Last month's sold-out show at Sydney's Metro Theatre marked nearly six years since 5 Seconds of Summer first headlined at the venue.
Shortly after that 2012 gig they moved to London to launch their career on the world stage.
Luke Hemmings shows off his improved wardrobe at a gig in California this month.
Back then each member was in his teens, with frontman Luke Hemmings barely 16.
Looking at him now, sitting in their record label's office on a cloudy Sydney afternoon his demeanour self assured, his accent an odd mix of Australian and American, you can't help but wonder what advice the 21-year-old would give his teenage self as he farewelled his Western Sydney home and shifted to London.
"I would tell him to invest in some better wardrobe essentials," he says.
"Don't drink as many beers," adds bass player Calum Hood, sitting next to him.
The laughter subsides.
"You look back and you go, that kid doesn't know anything about what's going to happen," Hemmings says. "So I don't know what I'd say. Apart from get some better pants."
Even superior fashion choices are unlikely to have prepared the quartet for what awaited them.
After touring the world with One Direction in 2013, the group released their debut major label single, She Looks So Perfect, the following year and watched as the pop-punk anthem sailed to the top of the charts in Britain and Australia.
The hysteria intensified when 2014's debut self-titled album hit No.1 in the US, Australia, Britain and several other territories, cementing their position as a major live draw.
A second album, 2015's Sounds Good Feels Good, and a live album followed in quick succession, with the quartet finally afforded a proper break at the completion of a world tour at the end of 2016. It was a rough comedown.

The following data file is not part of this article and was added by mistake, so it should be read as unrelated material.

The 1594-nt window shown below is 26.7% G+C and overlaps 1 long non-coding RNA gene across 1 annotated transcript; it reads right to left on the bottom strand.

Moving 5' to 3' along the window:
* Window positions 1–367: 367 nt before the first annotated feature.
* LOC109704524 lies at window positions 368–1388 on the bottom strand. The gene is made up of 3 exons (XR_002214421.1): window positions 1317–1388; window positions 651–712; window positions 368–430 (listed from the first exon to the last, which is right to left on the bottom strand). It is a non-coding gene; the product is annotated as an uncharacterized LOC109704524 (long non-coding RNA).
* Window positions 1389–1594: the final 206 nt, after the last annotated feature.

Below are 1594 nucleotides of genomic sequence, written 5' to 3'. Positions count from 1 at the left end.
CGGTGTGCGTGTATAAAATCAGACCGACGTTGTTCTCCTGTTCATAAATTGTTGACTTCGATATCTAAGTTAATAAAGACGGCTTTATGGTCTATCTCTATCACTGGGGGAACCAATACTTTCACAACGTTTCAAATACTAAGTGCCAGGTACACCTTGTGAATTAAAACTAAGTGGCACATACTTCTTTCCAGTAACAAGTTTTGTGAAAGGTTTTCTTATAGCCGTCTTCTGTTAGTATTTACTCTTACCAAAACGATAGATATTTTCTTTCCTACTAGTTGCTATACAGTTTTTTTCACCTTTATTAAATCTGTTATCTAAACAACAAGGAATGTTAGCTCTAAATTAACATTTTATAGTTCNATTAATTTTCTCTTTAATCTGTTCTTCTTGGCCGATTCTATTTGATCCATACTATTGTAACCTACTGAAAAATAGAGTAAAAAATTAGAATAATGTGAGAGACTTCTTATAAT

"I think mentally we were all a bit burned out after working for four years straight," says Hood, 22. "We were surrounded by noise for four years, and we came off that tour and had four months off, and for the first time ever it was just silent.
"We were thrown out in LA and told, 'all right, go and build your lives again'. So at that time we were all very lost.
"It was hard to rebuild your personal life from the ground up. What drove the new album lyrically and sonically, is us regathering and rediscovering who we were as individuals, but also who 5 Seconds of Summer are and what message we wanted to portray."
The result may come as something of a shock to the band's diehard fans.
Their new album, Youngblood, eschews their trademark pop-punk in favour of a Zeitgeist-seizing Top 40 sound in keeping with the songwriters they collaborated with, such as Swedish writing team Carl and Rami (Nicki Minaj, Britney Spears, Madonna) and Justin Tranter (Gwen Stefani, Justin Bieber).
There are moments on Youngblood where it sounds like the work of a completely different group.
"We essentially made three or four different albums," Hood says. "[Some material] was more sample-driven, like the Avalanches, [some had] a lot of 1950s influence, and you'd pour all your emotional energy into what you thought was the right thing just to get to the end of it and be like, 'nah, turn around, go back'. And you'd have to start again."
Some will point to the change in sound as a cynical attempt to stay current. Hemmings brushes away the idea.
"It feels like it's exactly who we are," he says. "A band we're comfortable with in our twenties."
Youngblood is released today.
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